New Single ‘I Want to Marry You’ Had Fans at Hello (Forever)

Art pop collective Hello Forever releases the music video to their fourth single, “I Want to Marry You” in preparation of their debut album, Whatever It Is, available later this month. This rotating group of talented musicians reminds listeners that all kinds of love is in the air with their feel-good 60’s aesthetic and hippie commune lifestyle.

Closer than family

Hello Forever is the product of what might’ve happened if The Beatles ever crossed the pond to procreate with the States’ beloved Beach Boys. The group plays together, eats together, and sleeps together at what was once a nudist commune outside Santa Monica. Per their Spotify bio, the members rehearse five days a week, no exceptions. They use this time to hone what Clash music site calls, “60s West Coast sound with something a little more raw, DIY, and underground.”

Initially, Samuel Joseph, lead vocalist and head of the group, handpicked each member. He adopted talent from “various beach bonfires, club gigs, art school gallery expositions, and meditation retreats throughout greater Los Angeles.” Given their roots, it’s easy to see why the band emanates quintessential “California sound.” Along with Joseph, its core members include co-founder Andy Jimenez, Molly Pease, Jaron Crespi, Joey Briggs, and Anand Darsie.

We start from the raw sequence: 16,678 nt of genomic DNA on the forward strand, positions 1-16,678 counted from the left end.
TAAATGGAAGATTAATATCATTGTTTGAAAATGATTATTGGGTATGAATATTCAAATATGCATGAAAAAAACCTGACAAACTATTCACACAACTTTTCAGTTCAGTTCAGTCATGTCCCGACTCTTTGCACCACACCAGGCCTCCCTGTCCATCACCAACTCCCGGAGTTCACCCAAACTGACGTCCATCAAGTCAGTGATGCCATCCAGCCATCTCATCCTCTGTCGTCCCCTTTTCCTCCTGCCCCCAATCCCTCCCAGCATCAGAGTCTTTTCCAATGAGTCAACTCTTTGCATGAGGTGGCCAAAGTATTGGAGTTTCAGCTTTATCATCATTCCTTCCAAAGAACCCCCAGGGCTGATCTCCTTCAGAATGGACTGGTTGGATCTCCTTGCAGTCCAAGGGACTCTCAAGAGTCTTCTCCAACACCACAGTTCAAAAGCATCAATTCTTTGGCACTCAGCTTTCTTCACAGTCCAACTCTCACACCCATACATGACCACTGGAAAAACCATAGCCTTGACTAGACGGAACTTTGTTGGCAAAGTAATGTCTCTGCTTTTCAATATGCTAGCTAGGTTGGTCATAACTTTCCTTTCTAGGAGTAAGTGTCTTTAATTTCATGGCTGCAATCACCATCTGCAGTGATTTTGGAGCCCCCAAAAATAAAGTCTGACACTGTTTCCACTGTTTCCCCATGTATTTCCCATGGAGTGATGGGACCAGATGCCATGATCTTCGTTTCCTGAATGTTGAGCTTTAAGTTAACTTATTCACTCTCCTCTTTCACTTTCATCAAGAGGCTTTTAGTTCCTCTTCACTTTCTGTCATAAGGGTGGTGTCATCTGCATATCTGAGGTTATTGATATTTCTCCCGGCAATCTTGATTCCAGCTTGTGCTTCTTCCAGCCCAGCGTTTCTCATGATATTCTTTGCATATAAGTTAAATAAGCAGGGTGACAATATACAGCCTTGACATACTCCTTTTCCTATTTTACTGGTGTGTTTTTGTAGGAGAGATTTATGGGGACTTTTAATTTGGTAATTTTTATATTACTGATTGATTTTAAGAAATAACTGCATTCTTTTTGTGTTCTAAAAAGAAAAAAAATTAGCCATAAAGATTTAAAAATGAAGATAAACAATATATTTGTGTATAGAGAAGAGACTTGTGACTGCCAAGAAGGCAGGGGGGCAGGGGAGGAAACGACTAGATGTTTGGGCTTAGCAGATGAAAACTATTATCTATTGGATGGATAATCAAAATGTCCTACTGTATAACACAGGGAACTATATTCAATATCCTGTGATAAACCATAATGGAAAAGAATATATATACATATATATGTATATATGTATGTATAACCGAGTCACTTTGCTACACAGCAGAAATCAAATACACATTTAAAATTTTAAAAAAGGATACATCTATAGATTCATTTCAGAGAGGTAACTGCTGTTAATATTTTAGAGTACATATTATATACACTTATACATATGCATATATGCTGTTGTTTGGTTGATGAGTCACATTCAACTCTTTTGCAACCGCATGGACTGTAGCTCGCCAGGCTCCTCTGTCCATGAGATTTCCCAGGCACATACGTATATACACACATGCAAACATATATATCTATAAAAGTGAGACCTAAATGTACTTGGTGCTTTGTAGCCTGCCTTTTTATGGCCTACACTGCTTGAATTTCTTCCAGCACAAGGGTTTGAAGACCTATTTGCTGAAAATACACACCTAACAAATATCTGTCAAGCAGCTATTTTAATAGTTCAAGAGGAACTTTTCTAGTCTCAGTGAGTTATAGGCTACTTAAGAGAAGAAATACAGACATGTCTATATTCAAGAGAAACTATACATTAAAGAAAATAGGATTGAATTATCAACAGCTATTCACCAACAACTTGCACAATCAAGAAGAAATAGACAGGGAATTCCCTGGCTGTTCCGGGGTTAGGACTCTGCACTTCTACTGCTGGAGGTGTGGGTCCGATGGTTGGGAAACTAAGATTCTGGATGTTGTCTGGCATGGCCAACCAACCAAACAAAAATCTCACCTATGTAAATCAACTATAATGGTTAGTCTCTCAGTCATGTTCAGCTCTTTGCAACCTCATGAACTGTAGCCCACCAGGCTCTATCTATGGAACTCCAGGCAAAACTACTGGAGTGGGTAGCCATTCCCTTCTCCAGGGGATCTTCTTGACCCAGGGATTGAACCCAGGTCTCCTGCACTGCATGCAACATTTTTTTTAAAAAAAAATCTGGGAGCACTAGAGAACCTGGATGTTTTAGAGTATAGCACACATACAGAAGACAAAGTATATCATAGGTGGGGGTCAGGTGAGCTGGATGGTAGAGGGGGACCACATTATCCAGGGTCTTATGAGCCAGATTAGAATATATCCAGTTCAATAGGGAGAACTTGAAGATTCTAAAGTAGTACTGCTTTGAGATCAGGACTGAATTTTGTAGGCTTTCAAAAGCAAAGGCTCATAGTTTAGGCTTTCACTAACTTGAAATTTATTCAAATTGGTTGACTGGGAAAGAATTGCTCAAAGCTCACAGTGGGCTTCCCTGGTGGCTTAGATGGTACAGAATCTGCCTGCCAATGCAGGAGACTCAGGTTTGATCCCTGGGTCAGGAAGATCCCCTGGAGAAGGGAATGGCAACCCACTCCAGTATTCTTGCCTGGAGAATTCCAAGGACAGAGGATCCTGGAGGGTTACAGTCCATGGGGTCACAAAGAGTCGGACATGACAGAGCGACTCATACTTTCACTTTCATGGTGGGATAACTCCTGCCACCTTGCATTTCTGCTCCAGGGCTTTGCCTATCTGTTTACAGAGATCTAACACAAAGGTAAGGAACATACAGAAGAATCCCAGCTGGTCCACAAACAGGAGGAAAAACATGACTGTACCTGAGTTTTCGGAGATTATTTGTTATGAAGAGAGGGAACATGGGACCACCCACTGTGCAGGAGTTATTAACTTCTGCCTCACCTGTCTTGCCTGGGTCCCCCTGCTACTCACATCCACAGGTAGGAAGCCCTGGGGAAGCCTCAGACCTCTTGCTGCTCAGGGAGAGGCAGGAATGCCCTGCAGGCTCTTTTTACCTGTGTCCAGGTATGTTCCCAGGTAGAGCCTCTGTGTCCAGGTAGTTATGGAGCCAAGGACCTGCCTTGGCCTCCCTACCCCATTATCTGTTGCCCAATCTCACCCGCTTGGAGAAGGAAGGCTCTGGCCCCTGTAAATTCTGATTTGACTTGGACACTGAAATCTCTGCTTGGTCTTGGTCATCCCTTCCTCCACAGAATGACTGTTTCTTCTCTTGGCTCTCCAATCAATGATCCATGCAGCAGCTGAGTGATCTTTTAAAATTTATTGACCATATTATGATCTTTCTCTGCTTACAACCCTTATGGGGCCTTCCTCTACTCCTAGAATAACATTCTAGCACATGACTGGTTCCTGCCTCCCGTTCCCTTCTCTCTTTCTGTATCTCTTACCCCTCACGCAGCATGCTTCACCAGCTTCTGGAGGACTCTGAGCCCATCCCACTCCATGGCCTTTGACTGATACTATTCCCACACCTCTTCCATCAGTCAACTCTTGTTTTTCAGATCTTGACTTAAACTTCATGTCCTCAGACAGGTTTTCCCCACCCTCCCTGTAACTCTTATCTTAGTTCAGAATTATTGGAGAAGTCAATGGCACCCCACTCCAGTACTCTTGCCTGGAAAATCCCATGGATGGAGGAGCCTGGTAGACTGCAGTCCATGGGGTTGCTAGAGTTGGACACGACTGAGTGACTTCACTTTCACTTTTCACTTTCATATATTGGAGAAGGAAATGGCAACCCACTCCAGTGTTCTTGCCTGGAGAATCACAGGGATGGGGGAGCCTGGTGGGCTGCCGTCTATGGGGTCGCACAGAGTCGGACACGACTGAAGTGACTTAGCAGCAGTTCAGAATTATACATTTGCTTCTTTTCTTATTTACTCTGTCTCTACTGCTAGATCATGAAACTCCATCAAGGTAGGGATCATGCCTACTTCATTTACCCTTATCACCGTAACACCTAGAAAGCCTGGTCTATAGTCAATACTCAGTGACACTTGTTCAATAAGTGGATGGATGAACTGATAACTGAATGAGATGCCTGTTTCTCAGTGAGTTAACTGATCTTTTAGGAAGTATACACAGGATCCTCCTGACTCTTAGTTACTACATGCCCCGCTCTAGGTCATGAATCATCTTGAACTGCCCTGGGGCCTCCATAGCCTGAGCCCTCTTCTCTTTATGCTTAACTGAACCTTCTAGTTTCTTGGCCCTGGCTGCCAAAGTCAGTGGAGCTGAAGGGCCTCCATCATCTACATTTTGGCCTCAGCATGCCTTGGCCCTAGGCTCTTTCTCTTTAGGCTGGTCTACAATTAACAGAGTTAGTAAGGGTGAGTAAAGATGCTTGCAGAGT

While wonderfully unique in their own ways, each member of the collective shares a common set of beliefs in global harmony and optimism for the future. This radiates from their songs with such a joyful energy that one starts to wonder, why not pack up and move to Topanga?

Say hello, get hitched, and listen forever: steps 1-3

Hello Forever’s new single begins with a steady procession of “oohs,” followed by repetitive chanting that gives the track a ceremonial vibe. Joseph’s lulling voice caresses the soundwaves, backed by plucky strings and a skipping record. This track is filled with an intriguing blend of genres that spans from doo-wop to jazz scatting and, of course, those obliging harmonies.

Unlike their other, more jovial tracks, “I Want to Marry You” tones down the collective’s typical bouncy euphoria and substitutes it with a subdued, hypnotic beat that comes across as steady and supportive as the marriage you’ve always wanted. The video seldom shows shots of the group members on their own, furthering the concept that where one goes, the others are not far behind, cultivating a strong sense of community.  If the rest of upcoming album Whatever It Is sounds anything like this track, we can hardly wait to hear it.

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